Effects of bund crops and insecticide treatments on arthropod diversity and herbivore regulation in tropical rice fields

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Journal Article
Journal of Applied Entomology, 2017, 141 (8), pp. 587 - 599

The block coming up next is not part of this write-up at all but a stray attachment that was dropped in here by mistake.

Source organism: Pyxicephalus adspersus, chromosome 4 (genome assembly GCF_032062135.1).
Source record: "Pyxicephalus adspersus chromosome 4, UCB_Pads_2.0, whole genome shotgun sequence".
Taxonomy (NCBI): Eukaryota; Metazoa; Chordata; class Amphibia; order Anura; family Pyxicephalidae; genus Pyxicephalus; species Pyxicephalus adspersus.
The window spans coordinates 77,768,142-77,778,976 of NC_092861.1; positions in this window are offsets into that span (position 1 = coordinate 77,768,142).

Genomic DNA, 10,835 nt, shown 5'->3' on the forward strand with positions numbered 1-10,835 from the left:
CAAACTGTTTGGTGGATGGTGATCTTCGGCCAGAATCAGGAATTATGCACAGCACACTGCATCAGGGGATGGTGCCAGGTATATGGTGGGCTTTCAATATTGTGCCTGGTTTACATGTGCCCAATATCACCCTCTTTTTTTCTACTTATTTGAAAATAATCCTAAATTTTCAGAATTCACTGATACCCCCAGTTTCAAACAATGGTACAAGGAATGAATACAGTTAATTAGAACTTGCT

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© 2017 Blackwell Verlag GmbH Ecological engineering using vegetable or flower strips is promoted as a potential pest management strategy in irrigated rice. Farmers in the Philippines often plant rice levees (bunds) with vegetables, particularly string beans (Vigna unguiculata [L.] Walpers) to supplement income, but without considering the potential for pest management. This study examines the effects of planted bunds on rice herbivores and their natural enemies. We compared arthropods in (a) rice fields that had string beans planted on bunds, (b) fields without string beans and without any insecticide applications and (c) fields without string beans but with insecticide treatments (standard practice). Rice yield was similar across all treatments; however, the vegetation strips produced an extra 3.6 kg of fresh string bean pods per metre of bund. There were no apparent increases in major natural enemy groups in fields with string beans compared to fields with conventional bunds. Fields with insecticide treatments had higher damage from leaffolders (Lepidoptera: Pyralidae). The sprayed fields also had lower parasitism of planthopper eggs and fewer predatory dragonflies and damselflies (Odonata). Furthermore, the mortality of planthopper (Delphacidae: Hemiptera) and stemborer (Pyralidae) eggs by parasitoids and predators was density dependent only in the unsprayed fields (with and without string beans). Our results demonstrate that planting string beans on rice bunds improves the productivity of rice farms, but our ecological engineering system did not appreciably affect natural enemy or herbivore abundance; however, chemical insecticides adversely affected pest regulatory ecosystem functions leading to higher pest damage.
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